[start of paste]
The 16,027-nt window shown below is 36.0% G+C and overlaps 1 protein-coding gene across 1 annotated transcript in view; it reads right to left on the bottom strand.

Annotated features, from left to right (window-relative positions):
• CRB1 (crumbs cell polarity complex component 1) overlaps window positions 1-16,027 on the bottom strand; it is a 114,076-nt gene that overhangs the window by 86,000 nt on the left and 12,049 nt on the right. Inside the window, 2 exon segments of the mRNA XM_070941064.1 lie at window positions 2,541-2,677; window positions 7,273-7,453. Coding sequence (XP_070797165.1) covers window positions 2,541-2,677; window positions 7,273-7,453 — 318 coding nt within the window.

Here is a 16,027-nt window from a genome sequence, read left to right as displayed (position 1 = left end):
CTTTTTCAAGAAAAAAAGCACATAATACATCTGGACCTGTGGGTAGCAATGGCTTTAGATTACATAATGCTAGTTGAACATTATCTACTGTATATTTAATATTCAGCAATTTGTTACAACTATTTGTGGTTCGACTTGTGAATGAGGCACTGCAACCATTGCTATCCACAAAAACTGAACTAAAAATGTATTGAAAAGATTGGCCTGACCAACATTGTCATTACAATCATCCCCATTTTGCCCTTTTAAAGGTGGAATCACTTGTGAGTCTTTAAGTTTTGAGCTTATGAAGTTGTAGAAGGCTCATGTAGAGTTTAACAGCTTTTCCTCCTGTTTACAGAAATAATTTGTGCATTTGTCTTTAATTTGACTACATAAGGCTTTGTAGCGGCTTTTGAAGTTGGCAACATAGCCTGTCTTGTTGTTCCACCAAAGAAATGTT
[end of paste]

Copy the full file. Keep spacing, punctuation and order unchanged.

The 16,027-nt window shown below is 36.0% G+C and overlaps 1 protein-coding gene across 1 annotated transcript in view; it reads right to left on the bottom strand.

Annotated features, from left to right (window-relative positions):
• CRB1 (crumbs cell polarity complex component 1) overlaps window positions 1-16,027 on the bottom strand; it is a 114,076-nt gene that overhangs the window by 86,000 nt on the left and 12,049 nt on the right. Inside the window, 2 exon segments of the mRNA XM_070941064.1 lie at window positions 2,541-2,677; window positions 7,273-7,453. Coding sequence (XP_070797165.1) covers window positions 2,541-2,677; window positions 7,273-7,453 — 318 coding nt within the window.

Here is a 16,027-nt window from a genome sequence, read left to right as displayed (position 1 = left end):
CTTTTTCAAGAAAAAAAGCACATAATACATCTGGACCTGTGGGTAGCAATGGCTTTAGATTACATAATGCTAGTTGAACATTATCTACTGTATATTTAATATTCAGCAATTTGTTACAACTATTTGTGGTTCGACTTGTGAATGAGGCACTGCAACCATTGCTATCCACAAAAACTGAACTAAAAATGTATTGAAAAGATTGGCCTGACCAACATTGTCATTACAATCATCCCCATTTTGCCCTTTTAAAGGTGGAATCACTTGTGAGTCTTTAAGTTTTGAGCTTATGAAGTTGTAGAAGGCTCATGTAGAGTTTAACAGCTTTTCCTCCTGTTTACAGAAATAATTTGTGCATTTGTCTTTAATTTGACTACATAAGGCTTTGTAGCGGCTTTTGAAGTTGGCAACATAGCCTGTCTTGTTGTTCCACCAAAGAAATGTT